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FWC Announces 2017 Gulf County bay scallop season

Gulf County bay scallop season to open Sept. 23

The Gulf County bay scallop season will open to harvest Sept. 23. The 2017 season was postponed earlier this year due to a naturally occurring algae bloom (Pseudo-nitzschia) in St. Joseph Bay that affects shellfish. Recent samples have indicated that the scallops in St. Joseph Bay are safe for human consumption and meet FDA requirements for opening harvest in the bay. The Florida Fish and Wildlife Conservation Commission (FWC) will continue testing of the bay.

The 2017 season will be open for 16 days, with the last day of harvest being Oct. 8 and closing Oct. 9. This season opening includes all state waters (shore to 9 nautical miles) from the Mexico Beach Canal in Bay County through the westernmost point of St. Vincent Island in Franklin County. All other regulations apply, including a daily bag limit of 2 gallons of whole bay scallops in shell or 1 pint of bay scallop meat per person, with a maximum of 10 gallons of whole bay scallops in shell or 1/2 gallon bay scallop meat per vessel.

The scallop population in Gulf County is also still recovering from a 2015 red tide. Restoration efforts are underway in the southeast area of the bay south of Black’s Island. Swimming, boating, fishing or scalloping in the restoration area marked with FWC buoys is prohibited. The recent Pseudo-nitzschia algal bloom is not expected to impact the scallop population.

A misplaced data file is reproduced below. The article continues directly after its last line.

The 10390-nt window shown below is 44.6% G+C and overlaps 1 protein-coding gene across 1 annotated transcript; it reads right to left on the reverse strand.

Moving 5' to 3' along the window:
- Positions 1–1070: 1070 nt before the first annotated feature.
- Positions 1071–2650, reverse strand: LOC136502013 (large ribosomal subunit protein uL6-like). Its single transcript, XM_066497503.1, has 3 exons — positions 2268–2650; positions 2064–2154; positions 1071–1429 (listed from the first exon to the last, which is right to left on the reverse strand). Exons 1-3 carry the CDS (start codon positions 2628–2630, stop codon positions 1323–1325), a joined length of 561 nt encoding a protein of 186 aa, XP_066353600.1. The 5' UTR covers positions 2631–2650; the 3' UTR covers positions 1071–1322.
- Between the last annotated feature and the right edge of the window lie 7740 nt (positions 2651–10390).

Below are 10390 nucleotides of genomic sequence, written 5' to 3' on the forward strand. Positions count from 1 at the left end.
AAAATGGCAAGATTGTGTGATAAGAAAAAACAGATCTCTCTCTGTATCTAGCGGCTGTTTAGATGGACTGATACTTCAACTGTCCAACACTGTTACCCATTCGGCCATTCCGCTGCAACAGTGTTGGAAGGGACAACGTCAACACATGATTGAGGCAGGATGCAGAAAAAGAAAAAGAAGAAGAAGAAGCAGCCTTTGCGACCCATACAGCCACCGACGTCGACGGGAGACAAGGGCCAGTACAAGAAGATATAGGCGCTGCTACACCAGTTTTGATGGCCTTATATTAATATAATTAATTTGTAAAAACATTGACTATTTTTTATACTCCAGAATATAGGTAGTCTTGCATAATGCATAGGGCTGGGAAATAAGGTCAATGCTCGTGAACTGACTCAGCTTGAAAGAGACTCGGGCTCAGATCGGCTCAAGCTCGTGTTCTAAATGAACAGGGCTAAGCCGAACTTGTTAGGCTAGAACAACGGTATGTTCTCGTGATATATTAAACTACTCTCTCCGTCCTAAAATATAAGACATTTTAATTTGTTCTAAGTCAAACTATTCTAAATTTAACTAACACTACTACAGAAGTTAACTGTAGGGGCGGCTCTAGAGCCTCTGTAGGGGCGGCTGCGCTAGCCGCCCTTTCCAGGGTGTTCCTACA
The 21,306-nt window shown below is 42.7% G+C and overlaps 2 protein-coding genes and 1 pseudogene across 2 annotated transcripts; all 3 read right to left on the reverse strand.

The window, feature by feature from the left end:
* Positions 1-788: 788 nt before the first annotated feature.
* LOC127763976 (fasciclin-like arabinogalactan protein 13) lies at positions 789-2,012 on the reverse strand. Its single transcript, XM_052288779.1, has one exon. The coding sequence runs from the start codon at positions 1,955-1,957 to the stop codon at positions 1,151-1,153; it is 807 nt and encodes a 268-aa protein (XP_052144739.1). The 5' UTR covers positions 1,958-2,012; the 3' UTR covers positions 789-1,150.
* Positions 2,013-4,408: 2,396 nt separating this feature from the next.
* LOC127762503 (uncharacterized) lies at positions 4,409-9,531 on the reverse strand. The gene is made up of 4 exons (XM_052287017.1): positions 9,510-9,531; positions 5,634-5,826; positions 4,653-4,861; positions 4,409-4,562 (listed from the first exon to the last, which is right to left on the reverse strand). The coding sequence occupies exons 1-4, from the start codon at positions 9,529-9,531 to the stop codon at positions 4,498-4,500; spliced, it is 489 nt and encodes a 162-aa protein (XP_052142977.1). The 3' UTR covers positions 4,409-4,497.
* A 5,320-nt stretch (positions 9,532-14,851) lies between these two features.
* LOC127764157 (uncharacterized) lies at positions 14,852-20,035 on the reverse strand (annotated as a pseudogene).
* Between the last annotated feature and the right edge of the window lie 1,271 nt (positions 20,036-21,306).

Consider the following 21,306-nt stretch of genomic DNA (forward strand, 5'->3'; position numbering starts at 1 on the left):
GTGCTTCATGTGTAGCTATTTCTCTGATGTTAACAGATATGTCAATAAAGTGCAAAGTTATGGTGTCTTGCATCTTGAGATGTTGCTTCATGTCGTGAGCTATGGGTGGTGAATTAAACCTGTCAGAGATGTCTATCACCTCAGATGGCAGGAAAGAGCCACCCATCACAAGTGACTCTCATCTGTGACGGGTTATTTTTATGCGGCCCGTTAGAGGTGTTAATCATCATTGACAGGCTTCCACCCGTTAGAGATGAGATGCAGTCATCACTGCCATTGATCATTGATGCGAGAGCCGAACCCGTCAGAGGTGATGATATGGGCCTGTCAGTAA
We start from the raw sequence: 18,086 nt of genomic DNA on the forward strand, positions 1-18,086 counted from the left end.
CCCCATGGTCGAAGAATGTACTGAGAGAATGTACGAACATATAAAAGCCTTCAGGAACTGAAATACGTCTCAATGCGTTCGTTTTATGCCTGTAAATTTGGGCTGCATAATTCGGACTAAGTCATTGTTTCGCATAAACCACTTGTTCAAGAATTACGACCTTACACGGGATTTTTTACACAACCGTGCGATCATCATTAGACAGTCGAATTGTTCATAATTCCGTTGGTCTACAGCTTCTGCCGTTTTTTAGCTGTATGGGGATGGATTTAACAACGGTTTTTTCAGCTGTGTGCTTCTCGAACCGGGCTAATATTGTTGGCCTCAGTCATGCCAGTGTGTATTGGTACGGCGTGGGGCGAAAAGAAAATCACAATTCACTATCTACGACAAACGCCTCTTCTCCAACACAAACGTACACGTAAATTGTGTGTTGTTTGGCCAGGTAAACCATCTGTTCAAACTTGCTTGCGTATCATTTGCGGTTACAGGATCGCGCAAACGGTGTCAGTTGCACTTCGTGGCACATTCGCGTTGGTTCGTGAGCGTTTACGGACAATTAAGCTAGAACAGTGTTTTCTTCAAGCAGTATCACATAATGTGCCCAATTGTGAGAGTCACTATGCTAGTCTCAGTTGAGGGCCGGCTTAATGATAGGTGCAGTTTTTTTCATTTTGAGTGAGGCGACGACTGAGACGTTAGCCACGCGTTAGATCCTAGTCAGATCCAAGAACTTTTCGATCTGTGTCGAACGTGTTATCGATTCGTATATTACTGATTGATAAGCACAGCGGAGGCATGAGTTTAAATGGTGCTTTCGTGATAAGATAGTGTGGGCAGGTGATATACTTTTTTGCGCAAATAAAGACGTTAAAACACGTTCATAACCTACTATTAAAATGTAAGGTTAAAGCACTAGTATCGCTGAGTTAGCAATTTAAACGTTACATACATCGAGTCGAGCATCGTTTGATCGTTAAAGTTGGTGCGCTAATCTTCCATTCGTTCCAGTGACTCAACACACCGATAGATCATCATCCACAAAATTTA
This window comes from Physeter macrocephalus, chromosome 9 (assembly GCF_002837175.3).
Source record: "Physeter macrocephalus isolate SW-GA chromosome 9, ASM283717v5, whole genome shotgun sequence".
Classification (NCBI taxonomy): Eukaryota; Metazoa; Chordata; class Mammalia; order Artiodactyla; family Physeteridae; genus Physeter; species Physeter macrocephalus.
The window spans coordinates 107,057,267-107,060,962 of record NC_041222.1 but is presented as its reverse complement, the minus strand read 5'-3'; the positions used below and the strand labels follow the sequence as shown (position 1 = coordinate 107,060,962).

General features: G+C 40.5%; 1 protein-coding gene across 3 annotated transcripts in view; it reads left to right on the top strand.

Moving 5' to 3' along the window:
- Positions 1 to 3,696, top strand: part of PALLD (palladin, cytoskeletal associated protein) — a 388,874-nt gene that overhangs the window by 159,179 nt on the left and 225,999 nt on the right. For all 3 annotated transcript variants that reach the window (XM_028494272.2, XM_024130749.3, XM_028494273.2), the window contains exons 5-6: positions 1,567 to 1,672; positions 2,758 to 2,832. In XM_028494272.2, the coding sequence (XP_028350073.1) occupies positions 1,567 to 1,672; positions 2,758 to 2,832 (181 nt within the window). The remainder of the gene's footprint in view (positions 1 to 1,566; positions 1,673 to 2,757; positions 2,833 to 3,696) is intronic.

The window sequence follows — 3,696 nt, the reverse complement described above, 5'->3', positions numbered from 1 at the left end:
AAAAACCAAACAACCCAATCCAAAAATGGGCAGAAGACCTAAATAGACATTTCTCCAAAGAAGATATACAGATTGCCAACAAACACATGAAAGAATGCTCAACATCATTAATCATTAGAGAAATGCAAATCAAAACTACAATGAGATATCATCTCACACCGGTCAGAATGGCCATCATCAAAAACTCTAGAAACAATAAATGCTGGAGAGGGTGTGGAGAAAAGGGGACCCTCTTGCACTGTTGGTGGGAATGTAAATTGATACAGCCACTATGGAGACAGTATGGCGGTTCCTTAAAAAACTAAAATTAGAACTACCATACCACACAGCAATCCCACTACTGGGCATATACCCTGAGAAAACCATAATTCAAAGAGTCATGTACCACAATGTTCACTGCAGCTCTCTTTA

The bay scallop season for Gulf County was originally scheduled to open July 25 and close Sept. 10.

For updates and more information on bay scallops, visit MyFWC.com/Fishing and click on “Saltwater Fishing,” “Recreational Regulations” and “Bay Scallops.” In areas outside of Gulf County, waters from the Pasco-Hernando County line to the Suwannee River and from the Fenholloway River in Taylor County through the westernmost point of St. Vincent Island in Franklin County will close to harvest Sept. 25. The bay scallop season in state waters from the Fenholloway River in Taylor County to the Suwannee River in Dixie County closed Sept. 10. Help FWC’s scallop researchers by completing an online survey at svy.mk/bayscallops. Harvesters can indicate where they harvest scallops, how many they collect and how long it takes to harvest them. Participants can email BayScallops@MyFWC.com to ask questions or send additional information. Learn more about long-term trends in the open and closed scalloping areas by visiting MyFWC.com/Research and clicking on “Saltwater,” “Molluscs,” “Bay Scallops” and “Season.”

This article was copied from https://content.govdelivery.com/accounts/FLFFWCC/bulletins/1b05e43.

FWC Announces 2017 Gulf Triggerfish Season

Gulf gray triggerfish fall season dates announced

Gray triggerfish will open in Gulf of Mexico state waters Sept. 1 through 4Sept. 9 and 10Oct. 7 and 8, and Oct. 14 and 15 for recreational harvest. During this season opening, the Gulf state waters minimum size limit is 14 inches fork length and the daily bag limit is two per person, per day.

“The FWC has heard from many anglers who are seeing more and bigger gray triggerfish, and we have listened to their requests for additional and sustainable fishing opportunities,” said Florida Fish and Wildlife Conservation Commission (FWC) Chairman Brian Yablonski.  “We are pleased to announce new triggerfish fishing days in state waters, especially the Sept. 1 through 4 season dates, which are also when the popular red snapper season is open in state and federal Gulf waters.”

At its July meeting in Orlando, the Commission directed staff to implement a limited fall season for 2017 via an executive order.

Earlier this year, the Gulf recreational gray triggerfish season was closed in both state and federal waters for all of 2017 due to the 2016 federal quota being exceeded. The Commission decided to open Gulf state waters for a limited harvest opportunity this fall after considering public testimony on gray triggerfish.